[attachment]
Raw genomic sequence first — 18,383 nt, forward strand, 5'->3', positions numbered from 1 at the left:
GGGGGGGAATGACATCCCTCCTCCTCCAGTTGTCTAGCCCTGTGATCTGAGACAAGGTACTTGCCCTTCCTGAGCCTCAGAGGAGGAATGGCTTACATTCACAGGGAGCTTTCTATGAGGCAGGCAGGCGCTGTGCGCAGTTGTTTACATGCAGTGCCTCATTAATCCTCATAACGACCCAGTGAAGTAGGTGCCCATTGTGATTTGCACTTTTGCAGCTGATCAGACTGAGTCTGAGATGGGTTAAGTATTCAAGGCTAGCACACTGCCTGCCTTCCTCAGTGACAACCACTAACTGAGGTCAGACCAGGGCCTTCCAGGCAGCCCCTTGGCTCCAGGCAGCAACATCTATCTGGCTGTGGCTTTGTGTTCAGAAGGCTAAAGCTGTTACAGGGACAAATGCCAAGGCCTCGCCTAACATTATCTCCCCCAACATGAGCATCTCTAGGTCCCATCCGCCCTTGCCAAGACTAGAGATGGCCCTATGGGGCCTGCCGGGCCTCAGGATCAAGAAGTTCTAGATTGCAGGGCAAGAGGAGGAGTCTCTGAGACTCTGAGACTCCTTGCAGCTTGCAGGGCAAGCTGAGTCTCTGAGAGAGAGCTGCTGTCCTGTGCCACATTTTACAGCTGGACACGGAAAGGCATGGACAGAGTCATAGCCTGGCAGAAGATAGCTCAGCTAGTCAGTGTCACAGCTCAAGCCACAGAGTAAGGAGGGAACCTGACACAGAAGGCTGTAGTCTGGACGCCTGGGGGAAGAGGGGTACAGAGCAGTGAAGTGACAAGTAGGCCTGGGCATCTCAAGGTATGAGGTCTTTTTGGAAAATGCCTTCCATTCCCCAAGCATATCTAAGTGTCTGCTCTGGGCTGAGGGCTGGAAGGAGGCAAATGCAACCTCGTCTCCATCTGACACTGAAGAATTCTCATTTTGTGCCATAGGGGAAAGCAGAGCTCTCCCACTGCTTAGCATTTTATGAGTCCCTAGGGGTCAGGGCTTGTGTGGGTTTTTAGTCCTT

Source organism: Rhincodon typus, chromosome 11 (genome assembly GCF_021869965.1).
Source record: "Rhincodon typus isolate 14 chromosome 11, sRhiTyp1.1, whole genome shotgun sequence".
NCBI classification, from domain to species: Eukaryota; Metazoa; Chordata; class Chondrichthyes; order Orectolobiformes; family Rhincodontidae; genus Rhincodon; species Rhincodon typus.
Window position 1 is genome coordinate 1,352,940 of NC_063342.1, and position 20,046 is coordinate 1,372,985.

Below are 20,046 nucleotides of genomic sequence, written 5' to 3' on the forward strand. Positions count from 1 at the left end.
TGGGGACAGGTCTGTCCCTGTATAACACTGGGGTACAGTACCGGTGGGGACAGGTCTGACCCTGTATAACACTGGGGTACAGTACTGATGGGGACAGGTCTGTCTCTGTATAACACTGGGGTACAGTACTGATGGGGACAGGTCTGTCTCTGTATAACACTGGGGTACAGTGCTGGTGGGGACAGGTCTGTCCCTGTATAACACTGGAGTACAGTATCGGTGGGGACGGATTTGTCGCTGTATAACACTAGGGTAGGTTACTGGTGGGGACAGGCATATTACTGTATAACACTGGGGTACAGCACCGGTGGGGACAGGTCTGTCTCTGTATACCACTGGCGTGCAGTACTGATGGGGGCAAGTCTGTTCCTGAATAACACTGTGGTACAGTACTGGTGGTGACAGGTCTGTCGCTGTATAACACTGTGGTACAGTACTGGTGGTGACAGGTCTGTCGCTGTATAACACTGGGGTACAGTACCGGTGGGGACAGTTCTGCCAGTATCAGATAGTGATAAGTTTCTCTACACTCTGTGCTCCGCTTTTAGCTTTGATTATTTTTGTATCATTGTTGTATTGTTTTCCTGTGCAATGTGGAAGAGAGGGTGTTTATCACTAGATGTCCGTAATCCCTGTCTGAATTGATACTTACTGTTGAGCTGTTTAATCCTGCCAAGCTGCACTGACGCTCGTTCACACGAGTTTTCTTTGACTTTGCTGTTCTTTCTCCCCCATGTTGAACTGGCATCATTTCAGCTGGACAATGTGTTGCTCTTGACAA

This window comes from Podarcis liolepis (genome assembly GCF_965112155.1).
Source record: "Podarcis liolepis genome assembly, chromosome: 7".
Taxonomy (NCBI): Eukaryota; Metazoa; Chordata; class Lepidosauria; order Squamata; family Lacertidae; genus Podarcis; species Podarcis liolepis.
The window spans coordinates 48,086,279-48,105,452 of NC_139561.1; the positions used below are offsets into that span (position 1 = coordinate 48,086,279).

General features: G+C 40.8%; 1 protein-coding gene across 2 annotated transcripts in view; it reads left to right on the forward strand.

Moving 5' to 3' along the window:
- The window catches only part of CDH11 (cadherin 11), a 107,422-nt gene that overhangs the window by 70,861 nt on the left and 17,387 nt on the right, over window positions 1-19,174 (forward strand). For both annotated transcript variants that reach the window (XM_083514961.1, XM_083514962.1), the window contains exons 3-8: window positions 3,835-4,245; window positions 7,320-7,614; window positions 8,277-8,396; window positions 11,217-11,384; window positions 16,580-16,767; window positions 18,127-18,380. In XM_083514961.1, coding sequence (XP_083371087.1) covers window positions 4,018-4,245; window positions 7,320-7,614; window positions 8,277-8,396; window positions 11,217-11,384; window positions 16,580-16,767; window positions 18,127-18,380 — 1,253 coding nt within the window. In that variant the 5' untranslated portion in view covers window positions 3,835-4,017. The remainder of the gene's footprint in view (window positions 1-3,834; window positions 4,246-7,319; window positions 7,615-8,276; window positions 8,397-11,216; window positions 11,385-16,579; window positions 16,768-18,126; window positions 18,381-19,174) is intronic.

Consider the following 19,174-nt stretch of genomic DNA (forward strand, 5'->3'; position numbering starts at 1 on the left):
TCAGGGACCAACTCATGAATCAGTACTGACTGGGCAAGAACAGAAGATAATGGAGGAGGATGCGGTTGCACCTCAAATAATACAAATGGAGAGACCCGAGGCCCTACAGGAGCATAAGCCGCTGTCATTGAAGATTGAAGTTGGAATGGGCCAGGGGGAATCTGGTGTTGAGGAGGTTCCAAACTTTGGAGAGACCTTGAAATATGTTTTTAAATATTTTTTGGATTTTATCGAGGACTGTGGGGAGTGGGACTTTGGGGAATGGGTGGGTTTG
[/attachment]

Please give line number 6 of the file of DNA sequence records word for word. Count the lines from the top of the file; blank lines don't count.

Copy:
Window position 1 is genome coordinate 1,352,940 of NC_063342.1, and position 20,046 is coordinate 1,372,985.